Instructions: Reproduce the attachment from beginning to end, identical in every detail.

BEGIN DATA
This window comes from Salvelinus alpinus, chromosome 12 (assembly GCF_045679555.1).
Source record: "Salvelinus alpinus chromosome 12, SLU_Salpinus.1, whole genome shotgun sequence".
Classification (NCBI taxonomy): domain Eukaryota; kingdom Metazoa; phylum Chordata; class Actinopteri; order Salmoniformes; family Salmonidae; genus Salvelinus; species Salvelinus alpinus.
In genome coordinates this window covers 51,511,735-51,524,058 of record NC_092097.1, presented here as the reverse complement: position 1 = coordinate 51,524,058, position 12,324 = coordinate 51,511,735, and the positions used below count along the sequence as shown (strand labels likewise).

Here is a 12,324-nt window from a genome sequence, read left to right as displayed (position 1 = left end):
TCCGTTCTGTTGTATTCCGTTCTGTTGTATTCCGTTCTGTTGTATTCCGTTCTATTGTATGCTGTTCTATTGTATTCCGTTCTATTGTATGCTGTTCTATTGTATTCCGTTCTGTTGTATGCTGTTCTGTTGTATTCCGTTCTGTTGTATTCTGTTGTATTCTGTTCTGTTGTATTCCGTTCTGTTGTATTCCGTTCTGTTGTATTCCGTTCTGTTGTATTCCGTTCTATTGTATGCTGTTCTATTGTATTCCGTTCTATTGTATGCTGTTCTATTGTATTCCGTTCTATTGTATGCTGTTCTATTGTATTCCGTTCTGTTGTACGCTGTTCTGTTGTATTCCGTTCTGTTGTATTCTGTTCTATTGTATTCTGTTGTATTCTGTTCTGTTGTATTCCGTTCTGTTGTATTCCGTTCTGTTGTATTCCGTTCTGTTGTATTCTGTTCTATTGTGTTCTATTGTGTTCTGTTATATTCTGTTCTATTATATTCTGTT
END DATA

This window comes from Salvelinus alpinus, chromosome 12 (assembly GCF_045679555.1).
Source record: "Salvelinus alpinus chromosome 12, SLU_Salpinus.1, whole genome shotgun sequence".
Classification (NCBI taxonomy): domain Eukaryota; kingdom Metazoa; phylum Chordata; class Actinopteri; order Salmoniformes; family Salmonidae; genus Salvelinus; species Salvelinus alpinus.
In genome coordinates this window covers 51,511,735-51,524,058 of record NC_092097.1, presented here as the reverse complement: position 1 = coordinate 51,524,058, position 12,324 = coordinate 51,511,735, and the positions used below count along the sequence as shown (strand labels likewise).

Here is a 12,324-nt window from a genome sequence, read left to right as displayed (position 1 = left end):
TCCGTTCTGTTGTATTCCGTTCTGTTGTATTCCGTTCTGTTGTATTCCGTTCTATTGTATGCTGTTCTATTGTATTCCGTTCTATTGTATGCTGTTCTATTGTATTCCGTTCTGTTGTATGCTGTTCTGTTGTATTCCGTTCTGTTGTATTCTGTTGTATTCTGTTCTGTTGTATTCCGTTCTGTTGTATTCCGTTCTGTTGTATTCCGTTCTGTTGTATTCCGTTCTATTGTATGCTGTTCTATTGTATTCCGTTCTATTGTATGCTGTTCTATTGTATTCCGTTCTATTGTATGCTGTTCTATTGTATTCCGTTCTGTTGTACGCTGTTCTGTTGTATTCCGTTCTGTTGTATTCTGTTCTATTGTATTCTGTTGTATTCTGTTCTGTTGTATTCCGTTCTGTTGTATTCCGTTCTGTTGTATTCCGTTCTGTTGTATTCTGTTCTATTGTGTTCTATTGTGTTCTGTTATATTCTGTTCTATTATATTCTGTT